122 Short Reviews
new titles by Clive Hamilton; amy Chua; mathilde Chatin & Giulio m. Gallarotti (eds.); Brian D. taylor; Øystein tunsjø; Paul thomas Chamberlin; stephen r. Platt; sulmaan Wasif Khan; michiko Kakutani; steven levitsky & Daniel Ziblatt; Prasenjit K. Basu; rudrangshu mukherjee.
Along with the last decade’s global trend of liberal retreat and authoritarian ascent, and as authoritarian states — China and Russia in particular — vigorously try to expand their influence across the globe, a new notion of “sharp power” has recently begun to attract attention. This refers to the ability to affect others to obtain desired outcomes, not through attraction, as with soft power, but through distraction and manipulation of information. Often involved are attempts by governments to guide, buy or coerce political influence and control discussion of sensitive topics globally, typically by means nontransparent and questionable, if not outright illegal.
Clive Hamilton here thoroughly probes China’s sharp power in Australia. Beijing uses its economic clout, political pressure, local media, its cultural promoter Confucius Institutes, pro-chinese local organizations, even students to exert influence on such diverse targets as Australia’s Chinese diaspora, journalists, think tanks, universities and academics, and politicians. There is ample evidence that China’s sharp power extends widely across the world, and Hamilton’s analysis is thorough and convincing enough to act as a warning for not only Australia, but also those open societies vulnerable to Chinese penetration, to be prepared. But oddly, his key suggestion that Australia build a more balanced US alliance by pursuing an Alliance of Asian Democracies is rather too “strategic” to be an appropriate response to Beijing’s pervasive, perforating campaign.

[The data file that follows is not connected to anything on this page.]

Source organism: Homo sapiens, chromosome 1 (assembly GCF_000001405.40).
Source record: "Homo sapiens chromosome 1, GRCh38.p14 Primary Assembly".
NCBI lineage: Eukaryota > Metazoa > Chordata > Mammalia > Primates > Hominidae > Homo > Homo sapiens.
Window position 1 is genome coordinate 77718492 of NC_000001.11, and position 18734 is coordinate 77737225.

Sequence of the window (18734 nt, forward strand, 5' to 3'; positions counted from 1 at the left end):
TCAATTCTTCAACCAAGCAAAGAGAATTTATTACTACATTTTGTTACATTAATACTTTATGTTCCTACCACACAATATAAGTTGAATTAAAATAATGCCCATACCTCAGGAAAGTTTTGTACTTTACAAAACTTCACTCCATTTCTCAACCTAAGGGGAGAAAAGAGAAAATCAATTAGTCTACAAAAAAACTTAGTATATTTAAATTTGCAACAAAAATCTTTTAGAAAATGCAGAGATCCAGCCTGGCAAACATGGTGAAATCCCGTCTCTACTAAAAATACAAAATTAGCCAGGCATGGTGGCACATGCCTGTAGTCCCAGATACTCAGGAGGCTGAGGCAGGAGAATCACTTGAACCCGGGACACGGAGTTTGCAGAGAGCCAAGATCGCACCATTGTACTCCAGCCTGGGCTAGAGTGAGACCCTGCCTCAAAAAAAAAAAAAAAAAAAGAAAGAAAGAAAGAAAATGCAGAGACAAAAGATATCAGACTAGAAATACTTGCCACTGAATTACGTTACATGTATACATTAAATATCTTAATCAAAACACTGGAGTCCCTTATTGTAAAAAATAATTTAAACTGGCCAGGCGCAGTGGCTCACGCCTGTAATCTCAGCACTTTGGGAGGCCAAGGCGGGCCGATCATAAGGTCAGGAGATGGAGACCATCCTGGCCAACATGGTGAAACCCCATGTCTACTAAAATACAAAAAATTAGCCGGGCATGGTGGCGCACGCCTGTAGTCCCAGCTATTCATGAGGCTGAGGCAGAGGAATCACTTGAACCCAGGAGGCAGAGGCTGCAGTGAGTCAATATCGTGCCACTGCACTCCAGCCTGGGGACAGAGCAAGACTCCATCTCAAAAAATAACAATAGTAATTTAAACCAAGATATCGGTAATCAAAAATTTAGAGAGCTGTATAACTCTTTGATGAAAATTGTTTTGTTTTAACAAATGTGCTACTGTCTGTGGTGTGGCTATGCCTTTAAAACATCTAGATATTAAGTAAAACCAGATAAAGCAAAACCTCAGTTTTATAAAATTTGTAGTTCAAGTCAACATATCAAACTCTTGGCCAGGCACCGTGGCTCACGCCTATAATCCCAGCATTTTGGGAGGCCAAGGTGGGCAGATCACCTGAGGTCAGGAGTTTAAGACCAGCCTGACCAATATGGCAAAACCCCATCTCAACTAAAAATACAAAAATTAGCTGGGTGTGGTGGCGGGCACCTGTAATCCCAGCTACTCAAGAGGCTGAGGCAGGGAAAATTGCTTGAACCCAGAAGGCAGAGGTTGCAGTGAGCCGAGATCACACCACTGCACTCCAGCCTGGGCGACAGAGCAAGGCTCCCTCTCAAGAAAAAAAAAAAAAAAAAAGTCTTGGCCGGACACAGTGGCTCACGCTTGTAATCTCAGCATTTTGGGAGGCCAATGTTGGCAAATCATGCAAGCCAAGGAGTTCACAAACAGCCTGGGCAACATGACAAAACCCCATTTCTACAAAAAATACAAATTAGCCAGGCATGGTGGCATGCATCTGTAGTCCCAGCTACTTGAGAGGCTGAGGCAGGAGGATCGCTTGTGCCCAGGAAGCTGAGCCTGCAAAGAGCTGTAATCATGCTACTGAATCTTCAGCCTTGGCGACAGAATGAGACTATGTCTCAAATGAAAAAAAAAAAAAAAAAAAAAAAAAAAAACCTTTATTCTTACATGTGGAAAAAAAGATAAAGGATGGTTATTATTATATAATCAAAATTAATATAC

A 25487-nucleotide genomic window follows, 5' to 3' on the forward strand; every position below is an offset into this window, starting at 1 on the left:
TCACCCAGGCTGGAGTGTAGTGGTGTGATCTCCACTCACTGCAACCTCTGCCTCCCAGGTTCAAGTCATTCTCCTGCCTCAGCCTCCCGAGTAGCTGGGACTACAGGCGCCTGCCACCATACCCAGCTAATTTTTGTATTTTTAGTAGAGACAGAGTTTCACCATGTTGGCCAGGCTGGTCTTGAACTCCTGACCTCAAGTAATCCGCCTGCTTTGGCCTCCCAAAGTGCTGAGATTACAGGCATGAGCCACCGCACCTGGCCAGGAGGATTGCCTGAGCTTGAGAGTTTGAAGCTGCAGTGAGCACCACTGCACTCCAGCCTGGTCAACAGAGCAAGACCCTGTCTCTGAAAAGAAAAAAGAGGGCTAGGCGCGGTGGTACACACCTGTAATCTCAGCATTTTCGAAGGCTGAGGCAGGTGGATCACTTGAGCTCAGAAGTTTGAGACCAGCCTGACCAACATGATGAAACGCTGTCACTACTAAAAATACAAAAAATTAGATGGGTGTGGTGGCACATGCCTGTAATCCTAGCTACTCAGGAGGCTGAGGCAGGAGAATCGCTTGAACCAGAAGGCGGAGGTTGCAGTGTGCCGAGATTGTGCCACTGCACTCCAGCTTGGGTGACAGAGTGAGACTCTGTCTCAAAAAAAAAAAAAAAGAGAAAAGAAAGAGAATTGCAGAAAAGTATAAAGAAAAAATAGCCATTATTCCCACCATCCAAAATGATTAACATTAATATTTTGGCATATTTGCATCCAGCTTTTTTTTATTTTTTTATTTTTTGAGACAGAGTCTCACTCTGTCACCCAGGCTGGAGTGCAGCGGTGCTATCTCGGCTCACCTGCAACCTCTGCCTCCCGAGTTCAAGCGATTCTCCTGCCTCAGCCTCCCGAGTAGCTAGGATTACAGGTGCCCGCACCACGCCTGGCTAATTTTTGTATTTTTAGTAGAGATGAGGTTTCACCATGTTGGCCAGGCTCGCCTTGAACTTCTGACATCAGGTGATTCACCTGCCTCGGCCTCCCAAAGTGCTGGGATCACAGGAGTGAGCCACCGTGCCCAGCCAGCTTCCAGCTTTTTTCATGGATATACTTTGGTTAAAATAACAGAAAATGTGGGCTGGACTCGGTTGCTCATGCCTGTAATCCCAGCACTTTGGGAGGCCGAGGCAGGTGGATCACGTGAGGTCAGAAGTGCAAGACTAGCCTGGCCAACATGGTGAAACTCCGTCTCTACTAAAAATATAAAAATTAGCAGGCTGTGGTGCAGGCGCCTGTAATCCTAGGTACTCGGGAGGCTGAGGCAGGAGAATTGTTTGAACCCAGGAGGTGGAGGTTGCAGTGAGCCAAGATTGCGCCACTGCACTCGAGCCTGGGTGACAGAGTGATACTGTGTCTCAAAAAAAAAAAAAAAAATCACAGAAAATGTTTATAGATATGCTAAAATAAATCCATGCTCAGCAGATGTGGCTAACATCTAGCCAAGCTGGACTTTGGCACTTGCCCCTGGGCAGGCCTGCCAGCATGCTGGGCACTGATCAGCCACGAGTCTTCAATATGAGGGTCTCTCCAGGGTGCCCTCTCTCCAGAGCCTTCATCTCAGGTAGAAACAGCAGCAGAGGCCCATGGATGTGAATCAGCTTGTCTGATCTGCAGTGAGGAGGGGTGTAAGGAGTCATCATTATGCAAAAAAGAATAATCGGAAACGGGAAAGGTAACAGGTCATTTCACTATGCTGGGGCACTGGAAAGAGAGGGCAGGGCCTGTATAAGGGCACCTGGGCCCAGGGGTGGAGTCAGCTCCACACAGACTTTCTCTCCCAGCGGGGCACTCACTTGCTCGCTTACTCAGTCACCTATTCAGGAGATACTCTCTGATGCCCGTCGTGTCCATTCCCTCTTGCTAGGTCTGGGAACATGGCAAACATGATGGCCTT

Silent Invasion: China’s Influence in AustraliaBy Clive Hamilton Hardie Grant Books, 2018, 376 pages, $20.77 (Paperback)